Livens & Reed, PLLC

How credit card debt affects estate administration

It is not uncommon for consumers in Texas and around the nation to struggle with credit card debt. The problem is so widespread that many people carry debt for their entire lives. Some of them may wonder what will happen to this credit card debt at the end of their lives. Will their heirs be responsible for paying it or does it simply disappear? The real answer lies somewhere in between as part of the process of estate administration.

Settling a person's estate after they die is known as probate and it is up to the estate's executor to ensure that happens. The executor is typically someone chosen by the estate owner who will handle all financial matters after the owner has died. The executor has to inform credit card companies that the owner has died in order to determine if there are any outstanding debts that need to be paid. The assets in the estate may end up being used to satisfy this debt. Anything left over generally gets passed on to heirs, but if the amount of debt exceeds the estate, then the excess is typically written off by the lender.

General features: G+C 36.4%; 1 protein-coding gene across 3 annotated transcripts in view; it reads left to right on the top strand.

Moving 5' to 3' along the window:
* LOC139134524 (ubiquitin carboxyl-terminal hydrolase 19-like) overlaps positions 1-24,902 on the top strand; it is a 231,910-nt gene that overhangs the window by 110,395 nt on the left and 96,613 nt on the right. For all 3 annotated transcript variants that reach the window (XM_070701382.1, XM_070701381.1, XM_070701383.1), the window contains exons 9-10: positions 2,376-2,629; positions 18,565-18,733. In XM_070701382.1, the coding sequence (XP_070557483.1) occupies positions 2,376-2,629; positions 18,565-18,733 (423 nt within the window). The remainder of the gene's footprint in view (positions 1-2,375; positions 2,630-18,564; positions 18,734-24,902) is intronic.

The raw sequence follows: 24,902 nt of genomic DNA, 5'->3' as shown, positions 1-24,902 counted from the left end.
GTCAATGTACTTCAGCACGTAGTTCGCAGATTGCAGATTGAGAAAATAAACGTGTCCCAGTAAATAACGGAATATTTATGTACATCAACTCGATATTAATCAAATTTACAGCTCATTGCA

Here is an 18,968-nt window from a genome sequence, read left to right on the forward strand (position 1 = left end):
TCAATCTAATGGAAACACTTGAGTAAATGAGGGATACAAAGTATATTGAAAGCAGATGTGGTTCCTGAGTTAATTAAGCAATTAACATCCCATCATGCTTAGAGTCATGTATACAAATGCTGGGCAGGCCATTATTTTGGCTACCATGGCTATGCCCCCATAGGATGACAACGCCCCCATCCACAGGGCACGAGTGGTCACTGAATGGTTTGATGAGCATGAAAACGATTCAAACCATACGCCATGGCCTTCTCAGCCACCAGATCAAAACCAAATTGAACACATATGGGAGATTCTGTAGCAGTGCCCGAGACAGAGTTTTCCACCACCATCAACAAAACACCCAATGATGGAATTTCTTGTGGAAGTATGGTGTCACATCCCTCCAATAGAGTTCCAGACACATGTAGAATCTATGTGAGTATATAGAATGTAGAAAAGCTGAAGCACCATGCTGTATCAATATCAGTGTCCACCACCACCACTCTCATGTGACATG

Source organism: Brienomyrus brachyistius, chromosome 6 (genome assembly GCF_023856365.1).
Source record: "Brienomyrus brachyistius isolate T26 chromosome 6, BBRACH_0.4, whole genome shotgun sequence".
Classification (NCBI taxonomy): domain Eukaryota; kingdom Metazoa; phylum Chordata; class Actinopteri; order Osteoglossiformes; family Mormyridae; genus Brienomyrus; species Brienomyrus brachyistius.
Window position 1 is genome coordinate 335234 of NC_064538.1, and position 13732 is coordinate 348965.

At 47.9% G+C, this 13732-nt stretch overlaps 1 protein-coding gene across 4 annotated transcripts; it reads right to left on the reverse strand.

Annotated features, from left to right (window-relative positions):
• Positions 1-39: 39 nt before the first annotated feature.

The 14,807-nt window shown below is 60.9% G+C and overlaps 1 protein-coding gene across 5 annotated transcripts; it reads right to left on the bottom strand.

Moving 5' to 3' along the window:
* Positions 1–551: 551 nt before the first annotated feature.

Certain assets aren't subject to this proceeding though. This includes a 401(k), an IRA and life insurance. The only way that heirs may be responsible for the debt is if their name is on the credit card account or, in the case of married couples, due to rules of community property the debt is shared equally.

The best thing a person can do is ensure that his or her estate plan is up to date and that heirs are aware of any possible credit card debt. Those here in Texas who don't have a plan or want to create one may want to consult an attorney who understands the complexities of estate administration. It can help an estate owner feel secure in the knowledge that his or her assets will be handled as desired.

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